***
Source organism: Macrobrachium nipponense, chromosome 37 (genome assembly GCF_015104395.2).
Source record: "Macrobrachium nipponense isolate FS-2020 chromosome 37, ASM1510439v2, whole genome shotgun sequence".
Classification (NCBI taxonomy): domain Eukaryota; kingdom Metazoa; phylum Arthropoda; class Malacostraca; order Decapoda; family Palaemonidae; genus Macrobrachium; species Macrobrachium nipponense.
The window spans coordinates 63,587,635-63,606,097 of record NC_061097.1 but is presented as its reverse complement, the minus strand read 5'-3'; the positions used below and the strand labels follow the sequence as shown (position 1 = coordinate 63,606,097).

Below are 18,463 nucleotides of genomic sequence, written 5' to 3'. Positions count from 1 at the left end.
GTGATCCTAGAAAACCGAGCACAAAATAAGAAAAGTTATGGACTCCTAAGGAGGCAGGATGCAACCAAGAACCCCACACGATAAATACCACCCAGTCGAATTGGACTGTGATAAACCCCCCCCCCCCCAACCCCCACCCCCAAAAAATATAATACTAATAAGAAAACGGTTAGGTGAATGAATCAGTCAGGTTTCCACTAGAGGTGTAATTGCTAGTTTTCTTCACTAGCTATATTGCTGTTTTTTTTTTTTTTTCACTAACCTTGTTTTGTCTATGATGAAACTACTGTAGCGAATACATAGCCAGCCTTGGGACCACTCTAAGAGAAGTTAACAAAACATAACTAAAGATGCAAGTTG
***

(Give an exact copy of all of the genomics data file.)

Source organism: Macrobrachium nipponense, chromosome 37 (genome assembly GCF_015104395.2).
Source record: "Macrobrachium nipponense isolate FS-2020 chromosome 37, ASM1510439v2, whole genome shotgun sequence".
Classification (NCBI taxonomy): domain Eukaryota; kingdom Metazoa; phylum Arthropoda; class Malacostraca; order Decapoda; family Palaemonidae; genus Macrobrachium; species Macrobrachium nipponense.
The window spans coordinates 63,587,635-63,606,097 of record NC_061097.1 but is presented as its reverse complement, the minus strand read 5'-3'; the positions used below and the strand labels follow the sequence as shown (position 1 = coordinate 63,606,097).

Below are 18,463 nucleotides of genomic sequence, written 5' to 3'. Positions count from 1 at the left end.
GTGATCCTAGAAAACCGAGCACAAAATAAGAAAAGTTATGGACTCCTAAGGAGGCAGGATGCAACCAAGAACCCCACACGATAAATACCACCCAGTCGAATTGGACTGTGATAAACCCCCCCCCCCCCAACCCCCACCCCCAAAAAATATAATACTAATAAGAAAACGGTTAGGTGAATGAATCAGTCAGGTTTCCACTAGAGGTGTAATTGCTAGTTTTCTTCACTAGCTATATTGCTGTTTTTTTTTTTTTTTCACTAACCTTGTTTTGTCTATGATGAAACTACTGTAGCGAATACATAGCCAGCCTTGGGACCACTCTAAGAGAAGTTAACAAAACATAACTAAAGATGCAAGTTG